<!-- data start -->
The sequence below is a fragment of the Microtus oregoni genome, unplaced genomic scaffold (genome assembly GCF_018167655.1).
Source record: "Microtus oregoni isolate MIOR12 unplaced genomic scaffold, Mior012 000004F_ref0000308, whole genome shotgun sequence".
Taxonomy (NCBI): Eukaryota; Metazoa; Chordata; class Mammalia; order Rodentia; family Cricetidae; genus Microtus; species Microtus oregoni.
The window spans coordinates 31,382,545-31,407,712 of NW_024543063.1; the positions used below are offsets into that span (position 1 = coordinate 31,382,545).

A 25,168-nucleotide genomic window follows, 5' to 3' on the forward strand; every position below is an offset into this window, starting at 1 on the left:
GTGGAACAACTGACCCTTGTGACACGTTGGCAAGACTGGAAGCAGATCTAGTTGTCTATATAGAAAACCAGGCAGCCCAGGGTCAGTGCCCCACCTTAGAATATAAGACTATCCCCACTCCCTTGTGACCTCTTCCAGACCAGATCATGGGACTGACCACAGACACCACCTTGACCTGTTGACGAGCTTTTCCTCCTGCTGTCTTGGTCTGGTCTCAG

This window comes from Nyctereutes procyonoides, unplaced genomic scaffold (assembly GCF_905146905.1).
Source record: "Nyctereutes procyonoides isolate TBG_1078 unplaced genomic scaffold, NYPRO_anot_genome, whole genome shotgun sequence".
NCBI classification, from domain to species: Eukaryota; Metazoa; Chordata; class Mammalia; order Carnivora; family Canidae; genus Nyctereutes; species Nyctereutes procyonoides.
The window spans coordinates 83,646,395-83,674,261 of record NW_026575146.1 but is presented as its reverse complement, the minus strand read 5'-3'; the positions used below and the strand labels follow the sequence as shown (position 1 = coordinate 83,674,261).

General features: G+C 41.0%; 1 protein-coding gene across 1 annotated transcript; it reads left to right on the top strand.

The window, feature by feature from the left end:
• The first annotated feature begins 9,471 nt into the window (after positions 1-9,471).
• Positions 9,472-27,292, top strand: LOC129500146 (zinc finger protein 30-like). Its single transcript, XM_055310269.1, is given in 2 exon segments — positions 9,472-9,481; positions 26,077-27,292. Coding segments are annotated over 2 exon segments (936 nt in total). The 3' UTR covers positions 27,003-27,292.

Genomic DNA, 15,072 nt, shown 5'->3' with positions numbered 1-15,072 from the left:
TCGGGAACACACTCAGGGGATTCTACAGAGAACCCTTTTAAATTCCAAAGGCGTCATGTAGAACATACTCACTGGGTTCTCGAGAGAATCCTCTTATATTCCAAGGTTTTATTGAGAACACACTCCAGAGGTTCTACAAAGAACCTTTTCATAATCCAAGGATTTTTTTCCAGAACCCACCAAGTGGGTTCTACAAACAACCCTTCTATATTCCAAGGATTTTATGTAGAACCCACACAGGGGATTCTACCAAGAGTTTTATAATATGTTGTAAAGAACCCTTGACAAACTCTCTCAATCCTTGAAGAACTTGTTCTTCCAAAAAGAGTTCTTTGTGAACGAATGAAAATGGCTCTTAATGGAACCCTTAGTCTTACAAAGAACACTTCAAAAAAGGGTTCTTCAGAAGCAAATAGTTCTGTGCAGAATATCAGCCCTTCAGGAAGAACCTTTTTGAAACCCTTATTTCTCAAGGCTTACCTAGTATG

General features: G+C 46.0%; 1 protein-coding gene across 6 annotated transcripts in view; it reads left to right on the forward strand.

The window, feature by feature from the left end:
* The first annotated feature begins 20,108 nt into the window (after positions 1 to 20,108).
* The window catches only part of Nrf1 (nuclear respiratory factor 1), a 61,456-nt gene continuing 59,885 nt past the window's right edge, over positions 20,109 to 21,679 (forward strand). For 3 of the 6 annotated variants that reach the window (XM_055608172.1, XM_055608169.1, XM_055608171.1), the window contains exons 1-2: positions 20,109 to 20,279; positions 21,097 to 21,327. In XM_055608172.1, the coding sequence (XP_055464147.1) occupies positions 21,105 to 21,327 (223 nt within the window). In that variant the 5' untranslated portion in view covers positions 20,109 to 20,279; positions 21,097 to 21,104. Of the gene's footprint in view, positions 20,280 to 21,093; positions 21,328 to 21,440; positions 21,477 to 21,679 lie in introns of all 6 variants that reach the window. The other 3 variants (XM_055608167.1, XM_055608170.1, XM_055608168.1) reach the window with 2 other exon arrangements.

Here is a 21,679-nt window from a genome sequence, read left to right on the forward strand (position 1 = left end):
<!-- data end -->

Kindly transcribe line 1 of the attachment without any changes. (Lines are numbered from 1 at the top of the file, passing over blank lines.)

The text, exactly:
The sequence below is a fragment of the Microtus oregoni genome, unplaced genomic scaffold (genome assembly GCF_018167655.1).